There is also an argument to be made that one should measure at both sides of the geartrain to get better velocity feedback as well, but there is no easy or single answer to solve every problem.

EDIT: Lavery beat me to it.
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Re: Reducing Backlash on FRC Robots

In this thread Jared from 254 posts on reducing 'stiction' and backlash. It's at the bottom of the page. I'm not sure this is the same backlash OP is referring to, but look at it anyway.
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Unread 06-09-2018, 02:59 PM
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Re: Reducing Backlash on FRC Robots

Just realized I forgot the link: https://www.chiefdelphi.com/forums/s...=146303&page=4
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Unread 06-09-2018, 03:12 PM
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Re: Reducing Backlash on FRC Robots

From the world of high-end industrial CNC machinery (Mazak, Okuma, DMG Mori, Hermle, etc etc...) backlash is dealt with in several ways. Some of them perhaps not really applicable to FRC but who knows?
Reduction stages have long given up for more powerful motors (AC servos or sometimes hydraulic) to direct drive the ball-screw. The ball-screw itself, its bearings, and especially the ball-nut also cause backlash, so they will add huge amounts of preload to the bearings by stretching out the ball-screw. Of course this results in effectively a smaller thread pitch, but this can be mapped out on the controller. Ball nuts sometimes will run oversize balls for a small interference fit between them and the screw. Or they can use two ball nuts preloaded into or away from each other. Increasingly though, as Sean mentioned, the closer they measure to the actual movement the better. so linear encoders can be attached to the table or even built into the linear rails, with read heads attached to the linear bearing blocks themselves. Eliminating the whole ball-screw assembly in the first place is ideal, so linear servo motors have gained huge momentum in the past decade or so. They are much faster than ball-screws, so I believe this is the primary motivation for switching to them.

Accuracy can also suffer from stick-slip or stiction. Generally this applies to the ways of the machines, many of which have switched from box or dovetail ways to linear bearings long ago. However on systems that require extreme accuracy, box ways can have an edge with fluid film or air bearings. Many CMM's use large granite blocks lapped ridiculously flat with air bearings for smooth, near frictionless movement.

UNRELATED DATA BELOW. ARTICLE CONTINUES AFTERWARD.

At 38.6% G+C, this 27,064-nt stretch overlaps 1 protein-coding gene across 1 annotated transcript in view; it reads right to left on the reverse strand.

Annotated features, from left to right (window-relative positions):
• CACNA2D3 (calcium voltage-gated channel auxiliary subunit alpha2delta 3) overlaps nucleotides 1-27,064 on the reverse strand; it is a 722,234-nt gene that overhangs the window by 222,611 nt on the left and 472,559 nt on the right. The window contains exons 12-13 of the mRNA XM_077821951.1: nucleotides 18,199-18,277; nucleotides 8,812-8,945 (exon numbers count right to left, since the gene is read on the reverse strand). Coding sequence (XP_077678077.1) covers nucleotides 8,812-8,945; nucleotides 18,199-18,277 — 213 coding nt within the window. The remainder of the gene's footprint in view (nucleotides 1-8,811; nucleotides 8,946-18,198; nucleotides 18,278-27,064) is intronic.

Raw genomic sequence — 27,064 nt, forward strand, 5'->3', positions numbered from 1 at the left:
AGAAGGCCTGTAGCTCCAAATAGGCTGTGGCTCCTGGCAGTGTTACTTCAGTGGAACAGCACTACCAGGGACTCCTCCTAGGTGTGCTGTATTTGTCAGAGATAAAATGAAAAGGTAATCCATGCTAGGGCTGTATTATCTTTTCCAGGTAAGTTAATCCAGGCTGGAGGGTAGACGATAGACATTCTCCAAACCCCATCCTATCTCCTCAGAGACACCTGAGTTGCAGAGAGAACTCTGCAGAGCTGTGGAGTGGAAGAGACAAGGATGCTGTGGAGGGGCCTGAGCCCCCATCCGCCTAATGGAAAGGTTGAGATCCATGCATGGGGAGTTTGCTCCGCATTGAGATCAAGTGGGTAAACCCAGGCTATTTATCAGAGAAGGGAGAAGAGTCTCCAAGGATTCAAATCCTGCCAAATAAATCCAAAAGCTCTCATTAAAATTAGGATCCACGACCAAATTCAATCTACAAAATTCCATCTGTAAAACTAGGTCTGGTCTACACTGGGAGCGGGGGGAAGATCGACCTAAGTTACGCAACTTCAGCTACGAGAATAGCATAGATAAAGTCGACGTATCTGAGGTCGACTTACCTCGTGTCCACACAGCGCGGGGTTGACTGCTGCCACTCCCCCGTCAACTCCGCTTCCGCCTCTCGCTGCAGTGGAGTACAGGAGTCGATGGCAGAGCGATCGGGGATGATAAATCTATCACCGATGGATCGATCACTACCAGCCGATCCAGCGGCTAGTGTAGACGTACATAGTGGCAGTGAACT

If anyone could apply some of those concepts to FRC though... eh. Just ideas. Personally I'm working on a swerve drive that rotates the module with a worm gear. I can print the worm gear from nylon and turn the worm, then run some experimentally determined amount of interference between them for next to no backlash. Despite being a single reduction, I loose a bunch of power due to the friction between them, but I could mount the encoder directly on the motor shaft with little penalty.
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Unread 06-09-2018, 03:54 PM
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Re: Reducing Backlash on FRC Robots

Every system is going to have some amount of backlash. Most of the time it's pretty easy to deal with however and I think your overestimating the necessity of eliminating backlash. Part of the reason I'd assume 254's wrist needed particularly low backlash is they can't rely on gravity alone to take up the backlash since the wrist moves past the 12 o'clock position. There design decision inherently requires additional accuracy. It's something to juggle with when you consider the resources required of any design.

On 5406 we decided that we really wanted our cube scoring mechanism to be stable and solid. We knew with our fairly low resource design style a long arm could introduce some slop and backlash into the system so we intentionally made the decision for our arm to push against a hard stop in scoring position. Since the motor is pre-loading the arm against the hard stop any backlash and slop is quickly taken up making it rock solid. We can then use our elevator to control scoring height.

Another easy way to remove backlash is by adding some sort of tensioner to pre-load the mechanism in one direction so the backlash is taken up.

I'd be careful about pigeonholing yourself into the idea that just because 971, 254 or whoever does a thing and is competitive means you also need to do that thing to be competitive. I'll point out the 4678 had a nearly identical design to 971 which some may argue was just as good if not better. From speaking to them it doesn't appear they do anything in particular to reduce backlash. 99% of the time your better off spending the time/resources needed to make special custom hex shaft or whatever by just tuning/iterating/practicing with your final design.